CAROLINE RUSH described this season's London Fashion Week as "the perfect storm". The British Fashion Council chief executive believes that the autumn/winter 2013-14 schedule was one of the capital's strongest to date - thanks to the timing (following the London 2012 Olympics), its selection of "incredible" diverse talent, and the fresh bout of "energy and enthusiasm" brought by new BFC chairman, Natalie Massenet.
"We've been building on strengthening London Fashion Week over several seasons, but now it's almost the perfect storm," she told us. "It's post-London 2012, where there was a huge amount of attention on the UK. We have incredible designers - not just creatively, but which are now developing sustainable profitable businesses - and the internet now gives immediate access to a global audience."
Thanks to a partnership with Righster and YouTube, 21 of this season's shows were broadcast live online this season - not even taking into account the social efforts from the likes of Burberry and Topshop, labels which consistently push the bounds of public interactivity. And speaking of Topshop, Rush was delighted at the increase of British high street presence on this season's schedule.
"It's an opportunity for the general public to access fashion and trends that all start here at LFW, so it's no bad thing at all - [high street brands] are all building international businesses too, so it makes sense to show here when they've got the world's attention and international retailers and department stores in town," she said. "Of course Topshop have been part of London Fashion Week for many years supporting NEWGEN - they're an incredible global fashion brand in their own right now."
Other high street brands to join the schedule this year included Whistles and River Island, which unveiled the results of its fashion collaboration with Rihanna.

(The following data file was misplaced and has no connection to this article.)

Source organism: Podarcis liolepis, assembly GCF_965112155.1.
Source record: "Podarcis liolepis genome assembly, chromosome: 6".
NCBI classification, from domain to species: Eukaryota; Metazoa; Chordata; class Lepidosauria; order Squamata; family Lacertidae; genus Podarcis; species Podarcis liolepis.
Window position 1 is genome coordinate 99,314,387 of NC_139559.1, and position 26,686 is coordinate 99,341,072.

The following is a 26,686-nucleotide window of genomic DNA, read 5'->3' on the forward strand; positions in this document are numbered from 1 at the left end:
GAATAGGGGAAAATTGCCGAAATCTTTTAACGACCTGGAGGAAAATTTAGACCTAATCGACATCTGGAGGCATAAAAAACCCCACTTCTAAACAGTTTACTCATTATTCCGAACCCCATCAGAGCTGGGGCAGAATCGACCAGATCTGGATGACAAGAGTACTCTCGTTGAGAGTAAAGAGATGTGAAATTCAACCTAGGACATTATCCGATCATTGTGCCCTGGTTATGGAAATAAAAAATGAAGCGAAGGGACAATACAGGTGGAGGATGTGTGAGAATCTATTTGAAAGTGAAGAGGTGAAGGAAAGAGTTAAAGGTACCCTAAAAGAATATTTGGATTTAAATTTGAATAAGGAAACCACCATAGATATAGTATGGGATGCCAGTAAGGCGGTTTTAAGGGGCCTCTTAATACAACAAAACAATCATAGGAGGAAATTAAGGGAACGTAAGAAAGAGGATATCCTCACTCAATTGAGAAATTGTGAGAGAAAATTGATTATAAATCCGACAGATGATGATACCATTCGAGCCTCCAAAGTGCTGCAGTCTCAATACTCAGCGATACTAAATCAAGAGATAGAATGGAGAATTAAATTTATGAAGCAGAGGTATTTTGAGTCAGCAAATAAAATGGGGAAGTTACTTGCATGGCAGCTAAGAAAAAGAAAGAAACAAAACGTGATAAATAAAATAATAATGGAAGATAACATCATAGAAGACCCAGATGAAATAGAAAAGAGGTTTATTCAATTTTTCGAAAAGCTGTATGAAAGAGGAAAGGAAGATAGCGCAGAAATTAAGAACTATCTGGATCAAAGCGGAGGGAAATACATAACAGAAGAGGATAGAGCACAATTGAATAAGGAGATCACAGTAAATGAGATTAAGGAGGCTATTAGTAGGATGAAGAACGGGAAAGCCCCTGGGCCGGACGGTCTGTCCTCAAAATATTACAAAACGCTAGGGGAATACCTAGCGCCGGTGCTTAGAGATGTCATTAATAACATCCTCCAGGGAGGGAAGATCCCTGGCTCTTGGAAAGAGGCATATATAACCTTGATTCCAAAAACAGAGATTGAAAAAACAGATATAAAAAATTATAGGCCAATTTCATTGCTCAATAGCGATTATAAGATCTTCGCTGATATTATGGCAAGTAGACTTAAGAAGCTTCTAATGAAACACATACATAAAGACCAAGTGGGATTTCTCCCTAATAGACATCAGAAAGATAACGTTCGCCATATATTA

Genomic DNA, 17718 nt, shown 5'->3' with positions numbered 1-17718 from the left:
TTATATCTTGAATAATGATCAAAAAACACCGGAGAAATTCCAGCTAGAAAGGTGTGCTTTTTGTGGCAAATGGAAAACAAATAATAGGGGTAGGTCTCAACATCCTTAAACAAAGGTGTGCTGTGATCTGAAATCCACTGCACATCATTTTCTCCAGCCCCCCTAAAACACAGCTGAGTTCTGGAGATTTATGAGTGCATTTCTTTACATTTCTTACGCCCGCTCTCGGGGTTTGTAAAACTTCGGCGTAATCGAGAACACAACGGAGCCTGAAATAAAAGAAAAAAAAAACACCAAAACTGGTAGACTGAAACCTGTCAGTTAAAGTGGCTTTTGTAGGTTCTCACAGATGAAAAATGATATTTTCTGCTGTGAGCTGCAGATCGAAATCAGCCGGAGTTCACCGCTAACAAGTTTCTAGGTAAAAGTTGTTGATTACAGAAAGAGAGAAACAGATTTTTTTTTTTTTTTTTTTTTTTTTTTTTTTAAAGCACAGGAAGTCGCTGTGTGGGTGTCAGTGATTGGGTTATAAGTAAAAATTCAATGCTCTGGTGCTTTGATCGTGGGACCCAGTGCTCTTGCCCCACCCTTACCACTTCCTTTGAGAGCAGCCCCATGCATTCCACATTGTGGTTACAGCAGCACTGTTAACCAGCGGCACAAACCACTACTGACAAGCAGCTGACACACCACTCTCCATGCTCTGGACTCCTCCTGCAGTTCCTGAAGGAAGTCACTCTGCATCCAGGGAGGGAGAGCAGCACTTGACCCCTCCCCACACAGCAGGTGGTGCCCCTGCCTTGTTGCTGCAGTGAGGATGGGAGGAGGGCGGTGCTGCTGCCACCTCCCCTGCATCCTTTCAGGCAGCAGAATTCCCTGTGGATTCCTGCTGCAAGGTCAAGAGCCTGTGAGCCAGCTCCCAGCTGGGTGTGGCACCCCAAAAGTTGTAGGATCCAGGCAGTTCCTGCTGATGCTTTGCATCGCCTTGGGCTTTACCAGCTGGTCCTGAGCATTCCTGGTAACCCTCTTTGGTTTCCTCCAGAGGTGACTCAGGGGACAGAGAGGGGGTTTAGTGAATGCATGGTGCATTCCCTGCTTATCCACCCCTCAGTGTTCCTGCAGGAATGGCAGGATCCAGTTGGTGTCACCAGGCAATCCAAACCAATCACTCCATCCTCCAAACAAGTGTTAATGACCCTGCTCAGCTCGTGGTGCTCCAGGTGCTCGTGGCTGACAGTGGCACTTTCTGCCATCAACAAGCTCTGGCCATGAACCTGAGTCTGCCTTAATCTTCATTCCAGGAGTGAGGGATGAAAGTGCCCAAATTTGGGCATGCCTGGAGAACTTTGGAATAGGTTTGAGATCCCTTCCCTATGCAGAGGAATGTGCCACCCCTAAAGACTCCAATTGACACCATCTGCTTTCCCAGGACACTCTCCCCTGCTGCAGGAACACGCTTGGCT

"It's fantastic, Rihanna's become this huge style icon with an incredible international audience, it's great to see," said Rush. "There's a really positive feeling not only in terms of the designer-end of the spectrum but also the high street. It's a great way to communicate British style to an audience that maybe can't afford designer fashion. It's fun."
With a record number of US buyers attending the London shows this season and catwalk debuts from the likes of fashion heavyweights L'Wren Scott and Tom Ford - not to mention the constant presence of Vogue March cover girl and model-of-the-moment Cara Delevingne and stars such as Justin Timberlake and Jessica Biel gracing the front rows - Britain was firmly under the world's spotlight. And Rush believes that the ever-increasing emphasis on star-studded front rows and celebrity endorsements is no bad thing.
"It drives media coverage which in turn drives sales," she explained. "It's a good way for the public to identify with the brand and understand who their supporters are. It may well be that they aren't already a follower and a supporter of the designer, but then a celebrity will bring them to discover that designer. We've got great talent here and that's what makes it so exciting."